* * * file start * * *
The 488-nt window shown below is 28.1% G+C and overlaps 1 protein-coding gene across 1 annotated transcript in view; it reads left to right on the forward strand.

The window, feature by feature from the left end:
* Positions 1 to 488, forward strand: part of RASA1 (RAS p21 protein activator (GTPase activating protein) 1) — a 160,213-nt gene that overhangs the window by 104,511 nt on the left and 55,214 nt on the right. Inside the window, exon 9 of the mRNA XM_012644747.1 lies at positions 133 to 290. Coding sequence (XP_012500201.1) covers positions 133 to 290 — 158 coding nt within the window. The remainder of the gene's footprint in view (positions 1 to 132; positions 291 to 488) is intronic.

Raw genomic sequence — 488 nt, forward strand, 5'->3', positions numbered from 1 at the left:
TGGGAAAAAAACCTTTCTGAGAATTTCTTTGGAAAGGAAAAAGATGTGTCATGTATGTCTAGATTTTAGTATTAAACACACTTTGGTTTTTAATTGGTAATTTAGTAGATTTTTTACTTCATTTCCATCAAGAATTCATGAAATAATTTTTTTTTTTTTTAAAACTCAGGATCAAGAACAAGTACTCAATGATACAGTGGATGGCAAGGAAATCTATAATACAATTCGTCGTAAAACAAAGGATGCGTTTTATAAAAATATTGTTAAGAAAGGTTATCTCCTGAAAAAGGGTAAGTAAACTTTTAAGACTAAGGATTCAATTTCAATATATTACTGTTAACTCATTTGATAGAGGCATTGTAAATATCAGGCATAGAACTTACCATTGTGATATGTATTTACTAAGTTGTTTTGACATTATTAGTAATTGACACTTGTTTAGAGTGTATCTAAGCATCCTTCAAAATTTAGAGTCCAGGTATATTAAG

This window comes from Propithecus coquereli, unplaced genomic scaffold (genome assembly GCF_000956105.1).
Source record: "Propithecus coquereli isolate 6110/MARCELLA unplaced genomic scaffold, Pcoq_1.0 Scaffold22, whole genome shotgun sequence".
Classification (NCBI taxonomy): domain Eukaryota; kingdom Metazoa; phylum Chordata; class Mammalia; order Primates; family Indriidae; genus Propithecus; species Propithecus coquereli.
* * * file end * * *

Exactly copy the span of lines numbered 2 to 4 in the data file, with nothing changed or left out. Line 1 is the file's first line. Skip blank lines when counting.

The window, feature by feature from the left end:
* Positions 1 to 488, forward strand: part of RASA1 (RAS p21 protein activator (GTPase activating protein) 1) — a 160,213-nt gene that overhangs the window by 104,511 nt on the left and 55,214 nt on the right. Inside the window, exon 9 of the mRNA XM_012644747.1 lies at positions 133 to 290. Coding sequence (XP_012500201.1) covers positions 133 to 290 — 158 coding nt within the window. The remainder of the gene's footprint in view (positions 1 to 132; positions 291 to 488) is intronic.

Raw genomic sequence — 488 nt, forward strand, 5'->3', positions numbered from 1 at the left: